Call to Schedule a Free Consultation


construction zone, Illinois Criminal Defense LawyerThere is a good reason that the speed limit changes and is strictly enforced in areas that are under construction. While the rate of accidents in a construction zone have steadily decreased in recent years, there were still more than 87,000 crashes in work zones in 2010, the most recent year for which data is available. While this is less than 2 percent of the total number of roadway crashes in any given year, it is still a staggering number—and 30 percent of these accidents resulted in injury.

The vast majority (70 percent) of work zone accidents occur, perhaps surprisingly, during the day between the hours of 8 a.m. and 5 p.m. One can then reasonably infer that the rate of roadside crashes in a work zone were less likely to be the fault of DUI and more likely attributed to driver error and negligence.

The types of crashes that occurred in the day versus nighttime vary wildly. At night, regardless of whether or not there were lane closures or active work, the percentage of type of crash hovered at about 30 percent each. Conversely, crashes in zones in which there was active and no lane closures amounted for more than 50 percent of work zone crashes that occurred during the daytime. Work zones with active work and lane closures, and those in which there was no active work or lane closures, amounted for roughly 47–48 percent of work zone crashes.


criminal convictions, DuPage County Criminal Defense LawyerMost people believe that jail or prison time is the most common—and perhaps only—consequence for a criminal conviction. The reality is that many first time offenders will often serve little or no jail or prison time at all. However, that does not mean that a criminal conviction does not come with serious life changing consequences.


When you are convicted of a crime, but you are not sent to jail, you may be placed on probation and will have to report to a probation officer regularly. You have to allow yourself and your property to be searched at any time. Additionally, you will probably be subject to polygraph tests and drug tests. Finally, you will have to report whom you are associating with and where you have been.


bac test refusal, statutory summary suspension, Illinois Criminal Defense AttorneyOver the last several weeks, police departments around the country set up thousands of sobriety checkpoints in an effort to reduce the number of drunk drivers on the road. As part of the National Highway Traffic Safety Administration’s (NHTSA) Drive Sober or Get Pulled Over campaign, the effort included more than 10,000 local and state police agencies, including many in northern Illinois. If you were stopped at one of these recent checkpoints, you may have been asked to submit to breathalyzer testing to check your blood alcohol content (BAC). No matter how much you have had to drink, your refusal to submit to BAC testing can have serious consequences.

Implied Consent in Illinois

By driving a motor vehicle on Illinois roadways, the state's vehicle code presumes that you have granted implied consent to submit to requested chemical testing. Such testing may be done a preliminary basis to establish probable cause, or subsequent to an arrest on suspicion of driving under the influence, or DUI. While you cannot be criminally prosecuted specifically for refusing a BAC test, there are other applicable penalties that may be imposed.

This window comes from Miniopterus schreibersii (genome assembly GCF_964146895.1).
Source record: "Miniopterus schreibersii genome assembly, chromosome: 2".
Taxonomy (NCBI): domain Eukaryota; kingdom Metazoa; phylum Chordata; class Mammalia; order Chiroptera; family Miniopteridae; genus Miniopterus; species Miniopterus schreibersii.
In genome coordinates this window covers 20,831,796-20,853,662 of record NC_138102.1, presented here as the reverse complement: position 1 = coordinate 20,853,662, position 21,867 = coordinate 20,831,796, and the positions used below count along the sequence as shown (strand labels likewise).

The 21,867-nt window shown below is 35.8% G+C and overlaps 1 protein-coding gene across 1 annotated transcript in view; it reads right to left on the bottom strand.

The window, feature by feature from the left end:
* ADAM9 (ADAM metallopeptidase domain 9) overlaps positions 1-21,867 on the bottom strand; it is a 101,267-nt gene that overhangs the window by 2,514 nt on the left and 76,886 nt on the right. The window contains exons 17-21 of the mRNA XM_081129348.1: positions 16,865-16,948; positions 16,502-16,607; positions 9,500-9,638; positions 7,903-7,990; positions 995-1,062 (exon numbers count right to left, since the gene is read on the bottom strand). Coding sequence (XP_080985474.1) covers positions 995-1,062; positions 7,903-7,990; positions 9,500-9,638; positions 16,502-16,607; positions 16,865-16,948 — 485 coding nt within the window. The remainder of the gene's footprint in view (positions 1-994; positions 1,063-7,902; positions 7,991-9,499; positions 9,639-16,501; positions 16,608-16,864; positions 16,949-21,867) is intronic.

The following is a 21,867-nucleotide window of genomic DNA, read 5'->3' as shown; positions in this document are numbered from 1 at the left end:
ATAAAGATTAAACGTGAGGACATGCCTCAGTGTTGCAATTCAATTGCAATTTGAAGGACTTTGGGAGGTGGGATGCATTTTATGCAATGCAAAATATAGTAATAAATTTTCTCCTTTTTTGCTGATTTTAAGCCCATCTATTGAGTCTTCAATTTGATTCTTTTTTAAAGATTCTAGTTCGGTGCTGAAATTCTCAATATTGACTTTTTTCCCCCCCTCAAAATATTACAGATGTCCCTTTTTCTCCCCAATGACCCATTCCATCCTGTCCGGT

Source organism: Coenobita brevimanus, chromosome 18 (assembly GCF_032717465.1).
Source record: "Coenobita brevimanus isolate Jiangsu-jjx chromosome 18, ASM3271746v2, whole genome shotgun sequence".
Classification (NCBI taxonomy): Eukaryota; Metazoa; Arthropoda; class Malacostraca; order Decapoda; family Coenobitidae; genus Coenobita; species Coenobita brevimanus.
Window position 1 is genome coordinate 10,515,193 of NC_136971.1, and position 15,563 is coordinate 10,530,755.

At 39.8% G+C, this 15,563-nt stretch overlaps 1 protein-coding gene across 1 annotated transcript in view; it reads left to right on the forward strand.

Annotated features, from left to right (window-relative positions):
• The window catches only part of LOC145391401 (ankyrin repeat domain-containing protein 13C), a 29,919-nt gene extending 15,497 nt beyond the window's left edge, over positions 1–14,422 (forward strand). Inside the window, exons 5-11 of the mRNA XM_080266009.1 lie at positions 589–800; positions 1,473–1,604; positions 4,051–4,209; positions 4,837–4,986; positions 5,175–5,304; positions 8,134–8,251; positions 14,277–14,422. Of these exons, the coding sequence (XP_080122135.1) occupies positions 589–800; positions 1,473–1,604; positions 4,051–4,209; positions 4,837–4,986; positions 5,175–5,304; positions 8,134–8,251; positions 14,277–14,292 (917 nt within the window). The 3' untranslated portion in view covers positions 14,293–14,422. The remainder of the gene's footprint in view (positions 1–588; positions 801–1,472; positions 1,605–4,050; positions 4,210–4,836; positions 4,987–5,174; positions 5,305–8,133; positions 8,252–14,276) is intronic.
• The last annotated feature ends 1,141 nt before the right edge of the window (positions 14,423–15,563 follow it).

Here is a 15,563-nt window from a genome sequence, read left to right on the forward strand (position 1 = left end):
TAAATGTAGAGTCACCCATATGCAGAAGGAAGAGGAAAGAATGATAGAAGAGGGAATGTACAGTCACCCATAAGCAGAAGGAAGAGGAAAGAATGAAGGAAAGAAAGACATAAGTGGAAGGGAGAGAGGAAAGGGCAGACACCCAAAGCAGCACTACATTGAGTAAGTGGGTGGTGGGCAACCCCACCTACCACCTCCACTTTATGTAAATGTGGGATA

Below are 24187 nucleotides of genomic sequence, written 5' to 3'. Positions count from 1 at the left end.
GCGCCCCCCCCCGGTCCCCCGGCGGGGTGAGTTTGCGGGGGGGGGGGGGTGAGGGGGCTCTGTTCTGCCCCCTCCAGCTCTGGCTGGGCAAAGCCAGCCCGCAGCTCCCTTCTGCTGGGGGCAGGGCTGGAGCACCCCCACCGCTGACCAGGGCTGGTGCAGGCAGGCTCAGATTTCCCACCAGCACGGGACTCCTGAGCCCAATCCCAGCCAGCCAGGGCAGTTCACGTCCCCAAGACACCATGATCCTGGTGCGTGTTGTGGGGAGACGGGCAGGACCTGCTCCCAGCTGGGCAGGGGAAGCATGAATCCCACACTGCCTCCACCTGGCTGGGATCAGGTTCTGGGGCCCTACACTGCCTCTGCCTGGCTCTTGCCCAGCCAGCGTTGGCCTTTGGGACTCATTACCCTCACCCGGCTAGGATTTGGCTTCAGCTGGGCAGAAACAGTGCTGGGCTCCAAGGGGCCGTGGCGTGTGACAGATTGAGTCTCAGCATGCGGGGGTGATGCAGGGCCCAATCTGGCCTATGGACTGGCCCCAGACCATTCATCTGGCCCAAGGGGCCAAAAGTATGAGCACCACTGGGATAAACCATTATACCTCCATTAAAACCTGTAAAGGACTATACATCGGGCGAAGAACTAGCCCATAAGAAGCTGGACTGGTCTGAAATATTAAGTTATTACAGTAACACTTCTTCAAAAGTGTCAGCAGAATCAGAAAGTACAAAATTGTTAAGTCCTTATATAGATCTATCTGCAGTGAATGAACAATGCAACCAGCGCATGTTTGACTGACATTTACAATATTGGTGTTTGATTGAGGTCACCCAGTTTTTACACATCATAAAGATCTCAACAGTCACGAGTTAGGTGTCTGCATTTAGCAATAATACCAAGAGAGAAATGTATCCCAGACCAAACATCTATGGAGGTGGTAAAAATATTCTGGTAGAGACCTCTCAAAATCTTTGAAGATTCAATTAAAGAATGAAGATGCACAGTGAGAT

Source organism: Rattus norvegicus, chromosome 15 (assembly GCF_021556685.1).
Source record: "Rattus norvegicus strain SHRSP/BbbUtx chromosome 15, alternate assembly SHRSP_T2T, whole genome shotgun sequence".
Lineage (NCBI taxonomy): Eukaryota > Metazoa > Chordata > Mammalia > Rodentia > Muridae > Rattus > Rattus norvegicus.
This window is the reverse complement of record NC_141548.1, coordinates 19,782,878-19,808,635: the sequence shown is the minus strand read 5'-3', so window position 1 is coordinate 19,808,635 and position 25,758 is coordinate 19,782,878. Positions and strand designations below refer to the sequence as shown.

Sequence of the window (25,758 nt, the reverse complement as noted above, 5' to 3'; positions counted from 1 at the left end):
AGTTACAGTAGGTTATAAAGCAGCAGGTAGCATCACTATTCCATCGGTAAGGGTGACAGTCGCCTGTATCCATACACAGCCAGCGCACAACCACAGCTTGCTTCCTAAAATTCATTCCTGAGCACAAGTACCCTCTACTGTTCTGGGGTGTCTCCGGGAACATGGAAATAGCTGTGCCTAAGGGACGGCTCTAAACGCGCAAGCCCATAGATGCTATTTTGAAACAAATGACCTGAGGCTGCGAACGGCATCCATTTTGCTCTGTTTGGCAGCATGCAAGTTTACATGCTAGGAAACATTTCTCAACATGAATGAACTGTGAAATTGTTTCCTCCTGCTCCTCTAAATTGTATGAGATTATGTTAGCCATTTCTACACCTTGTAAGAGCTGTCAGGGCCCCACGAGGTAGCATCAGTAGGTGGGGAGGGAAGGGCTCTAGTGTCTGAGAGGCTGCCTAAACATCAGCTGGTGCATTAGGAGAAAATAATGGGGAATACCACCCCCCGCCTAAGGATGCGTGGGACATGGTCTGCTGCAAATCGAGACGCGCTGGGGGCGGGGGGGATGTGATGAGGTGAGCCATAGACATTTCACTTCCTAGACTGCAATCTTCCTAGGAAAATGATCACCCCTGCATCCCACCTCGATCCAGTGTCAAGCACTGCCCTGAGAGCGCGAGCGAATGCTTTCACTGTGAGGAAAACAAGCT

marijuana, governor, DuPage County Criminal Defense AttorneyLate last week, legislative efforts to loosen the state's policies on marijuana were temporarily derailed as Illinois Governor Bruce Rauner used his amendatory veto power to send two bills back to the House and Senate. Both measures addressed the legality of marijuana to an extent, each taking aim at separate issues. State lawmakers must now decide whether to accept the governor’s changes or to start over with fresh legislation.

Delayed Decriminalization

Of the two bills, the one with the larger expected impact sought to decriminalize low-level possession of marijuana to a petty offense. Under current law, marijuana possession is a misdemeanor criminal offense, punishable by prison terms and large fines. The measure, originally introduced in the House by Chicago Democrat Kelly Cassidy, would have made possession of up to 15 grams of marijuana an offense similar to a traffic ticket, subject to a fine of $55 to $125.


sign and drive, traffic violation, Illinois criminal defense attorneyWhen you have been pulled over for a traffic violation, there are probably about a dozen different thoughts going through your mind. What did I do? How much will this cost me? Will I lose my license? All of these questions are perfectly understandable in such a situation. Depending on the violation, of course, the impact to your wallet and driving record may certainly be fairly serious. However, thanks to Illinois’ new Sign and Drive law that took effect this year, your license can no longer be taken as bail during a roadside traffic stop.

Old Rules

Prior to the law taking effect, a law enforcement officer could confiscate your driver’s license on the spot if you were pulled over for most traffic violations. The old laws required drivers cited for traffic offenses to post bail ensuring they would pay their fine or appear in court to contest the ticket as necessary. This left most drivers with three options: pay $75 at a police station, present a bond card (often available from an insurance carrier), or surrender their drivers’ license. According to reports, however, some drivers were not given a choice at all, and their licenses were confiscated.

Back to Top